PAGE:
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How can I solve the following integral:

$$ \int \frac{1}{x^2+3x+2} dx $$

Should I proceed by changing the variable (substitution)? or should I use integration by parts? Or another method altogether?

Thank you!

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This integral is "screaming": Use partial fraction decomposition!, especially after we note that the denominator factors nicely $$x^2 + 3x + 2 = (x + 2)(x+1)$$

So our integral will take the form:

$$\int \frac 1{x^2 + 3x + 2} \,dx = \int \left(\frac A{x+2} + \frac B{x+1}\right)\,dx$$

Now, we solve for $A, B$ knowing that $$A(x+1) + B(x+2) = 0\cdot x + 1$$

If $x= -2$, then we have $A(-1) + 0\cdot B = 1\implies A = -1$.

If $x = -1,$ then we have $0\cdot A+ B = 1 \implies B = 1$.

So, the integral becomes $$\int \frac 1{x^2 + 3x + 2} \,dx = \int \left(\frac {-1}{x+2} + \frac 1{x+1}\right)\,dx =\int \left(\frac 1{x+1} - \frac 1{x+2}\right)\,dx$$

I trust you can take it from here.

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  • $\begingroup$ This is the best way, presumably the one intended by the problem poser. Another way: complete the square in the denominator, the integral is an inverse hyperbolic tangent. $\endgroup$ – GEdgar Jan 26 '15 at 15:10
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Just for fun, I tried it another way.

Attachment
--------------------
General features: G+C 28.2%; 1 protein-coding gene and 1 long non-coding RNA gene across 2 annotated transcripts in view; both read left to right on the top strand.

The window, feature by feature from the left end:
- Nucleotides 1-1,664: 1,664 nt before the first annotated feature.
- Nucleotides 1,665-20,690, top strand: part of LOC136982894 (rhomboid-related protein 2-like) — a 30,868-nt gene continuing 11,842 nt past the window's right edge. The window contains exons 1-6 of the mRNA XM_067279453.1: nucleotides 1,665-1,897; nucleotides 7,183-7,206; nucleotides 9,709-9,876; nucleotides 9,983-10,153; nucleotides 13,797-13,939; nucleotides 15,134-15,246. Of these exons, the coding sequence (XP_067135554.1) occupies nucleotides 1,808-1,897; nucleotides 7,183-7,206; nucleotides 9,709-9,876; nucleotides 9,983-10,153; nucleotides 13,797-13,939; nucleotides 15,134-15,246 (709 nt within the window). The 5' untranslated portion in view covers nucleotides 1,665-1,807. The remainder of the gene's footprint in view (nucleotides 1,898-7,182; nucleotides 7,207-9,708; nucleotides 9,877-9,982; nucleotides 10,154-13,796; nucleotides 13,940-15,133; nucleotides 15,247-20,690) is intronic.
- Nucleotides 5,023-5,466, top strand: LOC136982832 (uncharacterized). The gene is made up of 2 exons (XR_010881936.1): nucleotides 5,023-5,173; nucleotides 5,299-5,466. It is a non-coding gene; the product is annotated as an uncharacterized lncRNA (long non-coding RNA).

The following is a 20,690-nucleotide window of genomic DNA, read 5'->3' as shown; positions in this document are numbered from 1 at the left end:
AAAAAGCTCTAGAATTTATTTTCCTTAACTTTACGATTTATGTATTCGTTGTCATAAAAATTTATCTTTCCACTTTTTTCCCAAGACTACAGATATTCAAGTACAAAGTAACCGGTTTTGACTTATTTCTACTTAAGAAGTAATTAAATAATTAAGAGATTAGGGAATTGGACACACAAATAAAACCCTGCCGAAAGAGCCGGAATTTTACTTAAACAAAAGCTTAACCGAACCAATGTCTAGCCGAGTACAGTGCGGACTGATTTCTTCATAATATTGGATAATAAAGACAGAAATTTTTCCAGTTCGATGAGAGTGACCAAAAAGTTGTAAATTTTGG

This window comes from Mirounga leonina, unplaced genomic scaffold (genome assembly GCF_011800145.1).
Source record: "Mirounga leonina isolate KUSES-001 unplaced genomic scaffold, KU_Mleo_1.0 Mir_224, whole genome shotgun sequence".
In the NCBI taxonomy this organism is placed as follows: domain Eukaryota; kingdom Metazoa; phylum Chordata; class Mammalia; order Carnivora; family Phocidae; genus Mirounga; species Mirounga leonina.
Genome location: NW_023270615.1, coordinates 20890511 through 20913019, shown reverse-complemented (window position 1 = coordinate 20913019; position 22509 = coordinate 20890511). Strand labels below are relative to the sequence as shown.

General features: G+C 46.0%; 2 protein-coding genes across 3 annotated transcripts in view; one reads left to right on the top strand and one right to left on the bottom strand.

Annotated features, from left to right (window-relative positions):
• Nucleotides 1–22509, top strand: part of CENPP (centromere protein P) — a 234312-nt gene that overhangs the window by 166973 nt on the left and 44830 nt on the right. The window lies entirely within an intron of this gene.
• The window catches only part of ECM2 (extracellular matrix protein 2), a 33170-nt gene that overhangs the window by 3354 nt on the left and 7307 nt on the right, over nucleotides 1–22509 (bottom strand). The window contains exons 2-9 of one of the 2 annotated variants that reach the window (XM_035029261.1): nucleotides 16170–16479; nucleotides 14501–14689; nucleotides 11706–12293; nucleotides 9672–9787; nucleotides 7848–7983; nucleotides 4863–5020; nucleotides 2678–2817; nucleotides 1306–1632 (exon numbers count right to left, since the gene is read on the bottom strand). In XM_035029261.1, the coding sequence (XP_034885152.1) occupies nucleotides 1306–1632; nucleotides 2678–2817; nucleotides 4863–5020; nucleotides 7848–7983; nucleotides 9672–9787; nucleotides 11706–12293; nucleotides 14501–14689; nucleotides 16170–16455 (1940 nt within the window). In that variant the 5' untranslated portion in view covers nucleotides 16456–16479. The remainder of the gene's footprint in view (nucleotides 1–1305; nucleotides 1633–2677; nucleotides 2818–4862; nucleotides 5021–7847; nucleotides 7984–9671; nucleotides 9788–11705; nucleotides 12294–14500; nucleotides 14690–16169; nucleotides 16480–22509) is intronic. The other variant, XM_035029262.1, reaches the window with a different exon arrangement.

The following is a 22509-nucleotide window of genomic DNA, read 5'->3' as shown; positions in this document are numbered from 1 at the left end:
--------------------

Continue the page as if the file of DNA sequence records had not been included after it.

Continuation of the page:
Complete the square $$ \frac{1}{x^2+3x+2} = \frac{1}{(x+\frac{3}{2})^2-\frac{1}{4}} $$ Change variables $y=x+\frac{3}{2}$ $$ \int\frac{dx}{x^2+3x+2} = \int\frac{4}{4y^2-1} = {-2\;\mathrm{atanh}(2y)+C} $$ Substitute back $$ \int\frac{dx}{x^2+3x+2}=-2\;\mathrm{atanh}(2x+3) + C $$ Check by differentiating $$ \frac{d}{dx}\;\big(-2\;\mathrm{atanh}(2x+3)\big) =\frac{-4}{1-(2x+3)^2} = \frac{1}{x^2+3x+2} $$ OK

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  • $\begingroup$ This is correct, but note that this only works for $-2 < x < -1$. $\endgroup$ – GFauxPas Jan 26 '15 at 16:16
  • $\begingroup$ Or, seen another way, it works for all complex $x$ except the two poles $-1$ and $-2$. $\endgroup$ – GEdgar Jan 26 '15 at 16:19
  • $\begingroup$ Sure, but then you lose bijectivity, and things get tricky. $\endgroup$ – GFauxPas Jan 26 '15 at 16:21

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